Friday , 27 April 2018
Jose Madrigal
Jose Madrigal

Meet Jose Madrigal, McKinney’s Acting City Manager

At this writing, it’s uncertain as to whether McKinney’s City Council will name Jose Madrigal as Interim City Manager in the wake of former City Manager Jason Gray’s departure. For now, the 34-year-old Madrigal remains Deputy City Manager appointed to the role of Acting City Manager.

Recently, TSB sat down with Madrigal to get some answers to a few questions about his role and his philosophy.

TSB:  Why do you feel you are suited to take over the reigns as Acting City Manager for the City of McKinney?

JM:  I’m a history major. Knowing your past is what guides you to your future. I have 12 years experience in municipal government and it’s been a variety of experiences. I’ve served in a cities  of 50 to 60 thousand (people) to a city of 200 thousand; in high growth cities to more mature cities and I’ve held different positions, so I’ve kind of run the gamut. One of the themes that goes through (my experience) and helps me in McKinney is that each of these cities went through a kind of a transition. I was an Assistant City Manager in Irving when they went through the process (of a city manager leaving) and you feel what that uncertainty could be. I think that’s what gives me the ability to handle the interim role. I think I know what some of these employees are feeling. It’s prepared me well as to handle different departments.

I kind of call myself a “swiss army knife” of departments. I think of every department you have in a city, I have gotten to manage that somehow.

TSB:  What do you think is the most difficult challenge of managing in McKinney?

JM:  The employees have seen change. The most difficult part is when you tell them, “We’re gonna move forward, we’re gonna be there.” They comment back that they have seen city managers come and go and there’s so much change.

In any organization change happens. It’s always scary, but it always happens. What I’ve been driving home (with employees) is that the council is taking their time (deciding on a new direction). They (council), too, want stability, they, too, want something that lasts for the long term. I think that’s where we see the difference. They (the employees) understand, they get it. They think, “We don’t want this process of change happening all the time.”

We are doing this a little differently. After the transition (the city manager leaving) I went to all departments to have an impromptu staff meeting to explain the changes and ask if they had any questions. There’s a lot of follow up that has to go into this. You have to walk the talk.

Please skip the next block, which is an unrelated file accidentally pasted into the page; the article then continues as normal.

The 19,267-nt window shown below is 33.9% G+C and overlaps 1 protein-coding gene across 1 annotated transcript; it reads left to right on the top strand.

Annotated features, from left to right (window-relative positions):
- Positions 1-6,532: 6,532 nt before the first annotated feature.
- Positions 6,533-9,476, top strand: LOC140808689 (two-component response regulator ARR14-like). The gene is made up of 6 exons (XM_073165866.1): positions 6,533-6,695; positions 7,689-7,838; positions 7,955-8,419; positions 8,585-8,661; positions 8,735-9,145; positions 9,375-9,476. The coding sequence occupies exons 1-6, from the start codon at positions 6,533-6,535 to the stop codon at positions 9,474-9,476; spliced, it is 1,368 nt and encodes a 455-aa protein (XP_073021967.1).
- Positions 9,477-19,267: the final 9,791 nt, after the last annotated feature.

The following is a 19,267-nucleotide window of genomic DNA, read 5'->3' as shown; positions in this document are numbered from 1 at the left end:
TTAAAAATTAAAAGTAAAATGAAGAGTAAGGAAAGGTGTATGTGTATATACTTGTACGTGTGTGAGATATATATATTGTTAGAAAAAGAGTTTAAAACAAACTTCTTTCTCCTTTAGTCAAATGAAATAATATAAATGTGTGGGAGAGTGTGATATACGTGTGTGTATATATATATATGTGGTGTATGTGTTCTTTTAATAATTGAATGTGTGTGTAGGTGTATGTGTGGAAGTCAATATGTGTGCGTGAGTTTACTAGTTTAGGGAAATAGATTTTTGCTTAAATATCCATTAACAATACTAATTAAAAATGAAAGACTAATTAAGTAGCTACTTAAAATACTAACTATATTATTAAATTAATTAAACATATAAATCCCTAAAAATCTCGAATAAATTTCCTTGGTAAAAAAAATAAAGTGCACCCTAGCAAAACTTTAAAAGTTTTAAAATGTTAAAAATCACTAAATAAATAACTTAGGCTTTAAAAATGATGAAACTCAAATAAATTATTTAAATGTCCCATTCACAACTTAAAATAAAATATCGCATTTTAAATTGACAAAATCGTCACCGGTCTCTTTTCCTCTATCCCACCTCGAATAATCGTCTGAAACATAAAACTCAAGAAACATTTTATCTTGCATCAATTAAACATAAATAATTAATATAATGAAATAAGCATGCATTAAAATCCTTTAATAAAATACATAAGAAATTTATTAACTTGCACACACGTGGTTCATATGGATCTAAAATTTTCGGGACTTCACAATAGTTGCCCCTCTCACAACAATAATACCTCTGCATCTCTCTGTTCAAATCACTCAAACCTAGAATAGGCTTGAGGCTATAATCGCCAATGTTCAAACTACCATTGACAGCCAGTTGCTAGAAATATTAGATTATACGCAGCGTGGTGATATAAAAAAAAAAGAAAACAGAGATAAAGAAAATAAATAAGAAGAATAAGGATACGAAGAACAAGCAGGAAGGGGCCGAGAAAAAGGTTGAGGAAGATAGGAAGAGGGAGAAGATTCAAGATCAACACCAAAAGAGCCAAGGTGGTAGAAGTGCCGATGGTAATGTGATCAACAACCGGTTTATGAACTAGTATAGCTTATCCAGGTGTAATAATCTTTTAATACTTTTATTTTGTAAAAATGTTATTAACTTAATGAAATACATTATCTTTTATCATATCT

Hopefully, they (the employees) see that we’re gonna be ok. What makes McKinney great is the employees. They continue to build the city and make it awesome.

TSB:  How do you go about building trust with city staff and the public?

JM:  You start with the little things. You start by being open and honest, by really giving them the answers that they are probably seeking and not trying to dodge it. If you can’t answer it, you say, “I can’t answer that.” I think it’s about always being up front.
Then just follow up. Working with Rob (Daake, Deputy City Manager) we’ve been trying to hammer home that we are going to be open, and then that we will follow up – that’s probably the most important part. I want employees to know that they will get the information they requested.

TSB: The average tenure of a city manager is four years. I assume you will want to become a city manager, if not here, somewhere else. What are your feelings about going into becoming a city manager?

JM:  I think the best analogy is it’s like being a head coach of a football team. You walk into it knowing the odds are stacked against you. You’re not usually going to be that person who will be around 25 years. But I think we all go into it hoping that this is it. You can do it. I think we all look at it like ‘I’m gonna be here the rest of my career’, understanding that the odds are, it will be four years. I’m very aware, but sometimes the time just comes. It’s a business. It’s a business relationship. It’s not usually so much about the person as it is that councils want something else – maybe a change in philosophy. As a city manager you end up saying no a lot, so if you continue to do that enough times, it weighs on you. Local government is tough. You really make decisions that effect peoples lives – zoning, streets, etc. It’s a lot easier to run a city when the economy is growing and healthy. It’s a lot tougher when it’s not.

TSB:  How do you critique yourself as far as your ability to make decisions and you philosophy as a manager?

JM:  My philosophy is that I have professional experts in each one of their fields. Our department heads are professionals in their fields, with years of experience. My goal is not to be them, but to listen to them, to hold that advice close. I see my role as bridging their knowledge and experience and making sure it connects with a council who is representing the community in order to make sure things go the direction the community wants. My management style is that I give a lot of freedom to departments. I allow them to make decisions and allow them to be part of the process. I like inclusiveness, but also understand that the reason it (an issue) comes to the city manager’s office is because a decision needs to be made. When it comes to this office, it’s because it’s a difficult choice. At the end of the day, you look at it and see what’s fair, what makes sense and what lines up with council’s vision.